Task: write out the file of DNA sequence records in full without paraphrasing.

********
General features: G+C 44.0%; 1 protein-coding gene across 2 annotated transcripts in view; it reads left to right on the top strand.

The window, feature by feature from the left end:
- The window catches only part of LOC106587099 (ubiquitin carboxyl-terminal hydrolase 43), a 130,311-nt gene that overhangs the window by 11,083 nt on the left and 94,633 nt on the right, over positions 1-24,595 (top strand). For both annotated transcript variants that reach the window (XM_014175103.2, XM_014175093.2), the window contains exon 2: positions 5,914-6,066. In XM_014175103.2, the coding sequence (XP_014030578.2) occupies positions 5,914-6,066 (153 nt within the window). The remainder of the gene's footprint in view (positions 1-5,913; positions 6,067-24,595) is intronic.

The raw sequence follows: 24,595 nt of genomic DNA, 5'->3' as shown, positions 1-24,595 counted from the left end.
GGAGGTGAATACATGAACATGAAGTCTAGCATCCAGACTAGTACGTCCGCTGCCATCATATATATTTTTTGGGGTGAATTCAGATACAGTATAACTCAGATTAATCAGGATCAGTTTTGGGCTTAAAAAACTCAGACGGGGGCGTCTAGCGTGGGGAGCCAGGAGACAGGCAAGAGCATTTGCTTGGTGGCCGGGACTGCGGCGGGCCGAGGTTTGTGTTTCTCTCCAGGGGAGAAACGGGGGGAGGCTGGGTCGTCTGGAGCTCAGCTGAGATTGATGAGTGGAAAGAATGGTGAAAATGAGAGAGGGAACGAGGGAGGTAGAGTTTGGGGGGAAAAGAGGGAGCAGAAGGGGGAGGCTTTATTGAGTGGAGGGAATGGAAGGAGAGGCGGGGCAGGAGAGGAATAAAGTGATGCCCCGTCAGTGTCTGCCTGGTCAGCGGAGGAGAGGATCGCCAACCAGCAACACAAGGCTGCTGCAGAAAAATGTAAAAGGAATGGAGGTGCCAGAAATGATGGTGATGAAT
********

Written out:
General features: G+C 44.0%; 1 protein-coding gene across 2 annotated transcripts in view; it reads left to right on the top strand.

The window, feature by feature from the left end:
- The window catches only part of LOC106587099 (ubiquitin carboxyl-terminal hydrolase 43), a 130,311-nt gene that overhangs the window by 11,083 nt on the left and 94,633 nt on the right, over positions 1-24,595 (top strand). For both annotated transcript variants that reach the window (XM_014175103.2, XM_014175093.2), the window contains exon 2: positions 5,914-6,066. In XM_014175103.2, the coding sequence (XP_014030578.2) occupies positions 5,914-6,066 (153 nt within the window). The remainder of the gene's footprint in view (positions 1-5,913; positions 6,067-24,595) is intronic.

The raw sequence follows: 24,595 nt of genomic DNA, 5'->3' as shown, positions 1-24,595 counted from the left end.
GGAGGTGAATACATGAACATGAAGTCTAGCATCCAGACTAGTACGTCCGCTGCCATCATATATATTTTTTGGGGTGAATTCAGATACAGTATAACTCAGATTAATCAGGATCAGTTTTGGGCTTAAAAAACTCAGACGGGGGCGTCTAGCGTGGGGAGCCAGGAGACAGGCAAGAGCATTTGCTTGGTGGCCGGGACTGCGGCGGGCCGAGGTTTGTGTTTCTCTCCAGGGGAGAAACGGGGGGAGGCTGGGTCGTCTGGAGCTCAGCTGAGATTGATGAGTGGAAAGAATGGTGAAAATGAGAGAGGGAACGAGGGAGGTAGAGTTTGGGGGGAAAAGAGGGAGCAGAAGGGGGAGGCTTTATTGAGTGGAGGGAATGGAAGGAGAGGCGGGGCAGGAGAGGAATAAAGTGATGCCCCGTCAGTGTCTGCCTGGTCAGCGGAGGAGAGGATCGCCAACCAGCAACACAAGGCTGCTGCAGAAAAATGTAAAAGGAATGGAGGTGCCAGAAATGATGGTGATGAAT